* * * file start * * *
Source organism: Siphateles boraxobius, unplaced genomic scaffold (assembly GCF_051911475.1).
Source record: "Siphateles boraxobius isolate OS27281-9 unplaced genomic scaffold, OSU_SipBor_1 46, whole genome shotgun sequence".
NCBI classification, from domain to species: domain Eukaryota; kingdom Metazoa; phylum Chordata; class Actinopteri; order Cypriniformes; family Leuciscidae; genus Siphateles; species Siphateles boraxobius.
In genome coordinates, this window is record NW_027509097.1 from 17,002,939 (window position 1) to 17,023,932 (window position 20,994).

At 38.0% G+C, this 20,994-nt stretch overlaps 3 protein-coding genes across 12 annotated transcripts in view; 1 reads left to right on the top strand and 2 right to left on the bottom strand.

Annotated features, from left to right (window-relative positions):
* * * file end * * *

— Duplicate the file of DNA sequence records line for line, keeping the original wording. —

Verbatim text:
Source organism: Siphateles boraxobius, unplaced genomic scaffold (assembly GCF_051911475.1).
Source record: "Siphateles boraxobius isolate OS27281-9 unplaced genomic scaffold, OSU_SipBor_1 46, whole genome shotgun sequence".
NCBI classification, from domain to species: domain Eukaryota; kingdom Metazoa; phylum Chordata; class Actinopteri; order Cypriniformes; family Leuciscidae; genus Siphateles; species Siphateles boraxobius.
In genome coordinates, this window is record NW_027509097.1 from 17,002,939 (window position 1) to 17,023,932 (window position 20,994).

At 38.0% G+C, this 20,994-nt stretch overlaps 3 protein-coding genes across 12 annotated transcripts in view; 1 reads left to right on the top strand and 2 right to left on the bottom strand.

Annotated features, from left to right (window-relative positions):